An intriguing new service moved a step closer this morning, as UrtheCast successfully sent their cameras into space on board a Russian Soyuz rocket – in preparation for offering near real time HD video of Earth from the International Space Station.
As reported by ex-TechDigester Duncan Geere, the plan is pretty cool: a couple of 4K HD cameras are going to be mounted on the ISS and pointed back at the earth – and then the live video feed will be made available to UrtheCast members. This is potentially a quantum leap ahead of the likes of Google Earth, whose static satellite imagery is only updated every few months or years.
There are limits on the new service though – it won’t have full coverage like Google Maps, but will instead be dependant on the travel of the ISS – which moves in a wave-like formation around the centre of the earth, oscillating between 51 and -51 degrees of latitude (sorry, Scotland – but most of England and Wales should be covered).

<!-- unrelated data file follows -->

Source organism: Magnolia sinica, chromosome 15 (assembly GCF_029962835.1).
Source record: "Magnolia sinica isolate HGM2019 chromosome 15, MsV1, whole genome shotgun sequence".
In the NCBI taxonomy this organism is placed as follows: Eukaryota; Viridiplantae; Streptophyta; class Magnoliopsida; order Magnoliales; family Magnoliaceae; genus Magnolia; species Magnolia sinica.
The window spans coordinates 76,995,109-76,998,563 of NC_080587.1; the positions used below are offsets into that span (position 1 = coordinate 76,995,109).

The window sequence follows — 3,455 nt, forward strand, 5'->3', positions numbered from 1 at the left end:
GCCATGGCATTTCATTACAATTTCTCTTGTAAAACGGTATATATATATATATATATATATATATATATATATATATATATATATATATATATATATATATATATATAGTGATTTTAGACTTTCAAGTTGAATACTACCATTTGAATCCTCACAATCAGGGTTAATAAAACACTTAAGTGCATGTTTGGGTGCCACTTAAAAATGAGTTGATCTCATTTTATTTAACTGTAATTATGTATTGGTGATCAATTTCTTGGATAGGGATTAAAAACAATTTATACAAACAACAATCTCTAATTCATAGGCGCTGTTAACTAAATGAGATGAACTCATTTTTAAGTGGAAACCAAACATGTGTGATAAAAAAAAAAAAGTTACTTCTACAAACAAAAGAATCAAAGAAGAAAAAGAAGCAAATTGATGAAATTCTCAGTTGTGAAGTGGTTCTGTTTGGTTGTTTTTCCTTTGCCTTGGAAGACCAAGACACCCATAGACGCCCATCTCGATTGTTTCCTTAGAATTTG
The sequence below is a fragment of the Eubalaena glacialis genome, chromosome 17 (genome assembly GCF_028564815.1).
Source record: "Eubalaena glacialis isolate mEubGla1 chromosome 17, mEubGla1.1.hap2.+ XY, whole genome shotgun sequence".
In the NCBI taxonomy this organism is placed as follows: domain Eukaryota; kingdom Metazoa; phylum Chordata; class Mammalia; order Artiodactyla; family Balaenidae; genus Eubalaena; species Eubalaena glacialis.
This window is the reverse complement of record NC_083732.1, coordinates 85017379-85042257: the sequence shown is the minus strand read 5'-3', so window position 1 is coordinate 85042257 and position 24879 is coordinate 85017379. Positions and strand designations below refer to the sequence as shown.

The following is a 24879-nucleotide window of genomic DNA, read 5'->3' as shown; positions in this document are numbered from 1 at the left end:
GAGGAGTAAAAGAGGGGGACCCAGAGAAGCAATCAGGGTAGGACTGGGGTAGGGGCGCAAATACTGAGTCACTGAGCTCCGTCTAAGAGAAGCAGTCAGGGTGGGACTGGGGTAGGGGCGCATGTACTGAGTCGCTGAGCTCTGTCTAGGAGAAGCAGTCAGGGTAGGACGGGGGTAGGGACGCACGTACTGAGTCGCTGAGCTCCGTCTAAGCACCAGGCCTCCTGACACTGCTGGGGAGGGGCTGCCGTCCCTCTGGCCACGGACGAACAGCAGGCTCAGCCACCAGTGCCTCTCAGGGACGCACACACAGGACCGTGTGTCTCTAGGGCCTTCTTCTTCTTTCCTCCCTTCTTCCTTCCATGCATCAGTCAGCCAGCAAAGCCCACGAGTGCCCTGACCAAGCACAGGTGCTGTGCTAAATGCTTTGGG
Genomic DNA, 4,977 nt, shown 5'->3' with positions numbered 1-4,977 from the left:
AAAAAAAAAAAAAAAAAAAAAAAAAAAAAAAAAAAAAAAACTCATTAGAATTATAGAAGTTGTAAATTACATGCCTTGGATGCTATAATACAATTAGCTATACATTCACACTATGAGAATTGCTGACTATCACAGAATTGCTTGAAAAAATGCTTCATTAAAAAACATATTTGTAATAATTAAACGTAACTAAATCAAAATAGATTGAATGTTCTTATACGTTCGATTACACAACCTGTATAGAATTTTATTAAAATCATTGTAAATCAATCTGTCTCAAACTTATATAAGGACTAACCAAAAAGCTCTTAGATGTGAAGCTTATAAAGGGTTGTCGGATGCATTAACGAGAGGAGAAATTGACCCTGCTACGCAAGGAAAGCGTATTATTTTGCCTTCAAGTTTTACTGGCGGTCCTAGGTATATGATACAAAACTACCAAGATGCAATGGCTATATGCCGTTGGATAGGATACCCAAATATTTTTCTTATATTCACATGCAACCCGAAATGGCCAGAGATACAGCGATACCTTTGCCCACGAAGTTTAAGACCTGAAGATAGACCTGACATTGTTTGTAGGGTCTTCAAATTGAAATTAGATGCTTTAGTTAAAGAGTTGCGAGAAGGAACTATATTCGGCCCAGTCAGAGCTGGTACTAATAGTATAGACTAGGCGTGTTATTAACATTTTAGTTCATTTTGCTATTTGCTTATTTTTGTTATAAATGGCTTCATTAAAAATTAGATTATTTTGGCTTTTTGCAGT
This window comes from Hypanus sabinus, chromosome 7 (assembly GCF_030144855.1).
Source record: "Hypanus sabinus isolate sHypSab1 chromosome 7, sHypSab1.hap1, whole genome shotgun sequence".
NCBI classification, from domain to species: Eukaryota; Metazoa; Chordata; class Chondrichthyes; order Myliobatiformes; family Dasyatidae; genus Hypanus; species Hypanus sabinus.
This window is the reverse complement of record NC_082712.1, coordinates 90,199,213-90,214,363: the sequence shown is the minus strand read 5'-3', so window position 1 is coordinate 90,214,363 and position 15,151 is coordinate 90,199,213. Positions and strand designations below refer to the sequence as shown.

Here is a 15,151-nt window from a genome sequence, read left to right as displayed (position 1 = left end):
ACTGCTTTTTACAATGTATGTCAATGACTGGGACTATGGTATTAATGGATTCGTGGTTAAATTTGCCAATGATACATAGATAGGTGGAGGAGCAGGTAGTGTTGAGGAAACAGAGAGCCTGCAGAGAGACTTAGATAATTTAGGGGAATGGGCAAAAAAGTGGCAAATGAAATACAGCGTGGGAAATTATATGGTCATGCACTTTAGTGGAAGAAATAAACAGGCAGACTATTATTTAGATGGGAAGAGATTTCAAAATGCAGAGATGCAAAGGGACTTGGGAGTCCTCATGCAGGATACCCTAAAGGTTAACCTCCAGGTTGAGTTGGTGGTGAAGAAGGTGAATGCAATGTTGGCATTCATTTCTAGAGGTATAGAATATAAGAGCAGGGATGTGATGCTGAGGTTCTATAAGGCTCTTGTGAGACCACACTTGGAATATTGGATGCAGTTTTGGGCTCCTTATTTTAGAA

Still – live HD video from space? It should be very impressive when it launches publicly some time next year. And UrtheCast have some interesting plans for members: for example, you’ll be able to bookmark certain locations, so every time the ISS passes over you’ll be able to log on and compare the changes. Similarly there will be community functions so you and other users will be able to commentate on the changing landscape.
And perhaps most excitingly, there will also be an API for software developers – so don’t be surprised if real-time ISS imagery starts creeping into other apps and services too. The possibilities are, umm, out of this world.
By James O'Malley | November 26th, 2013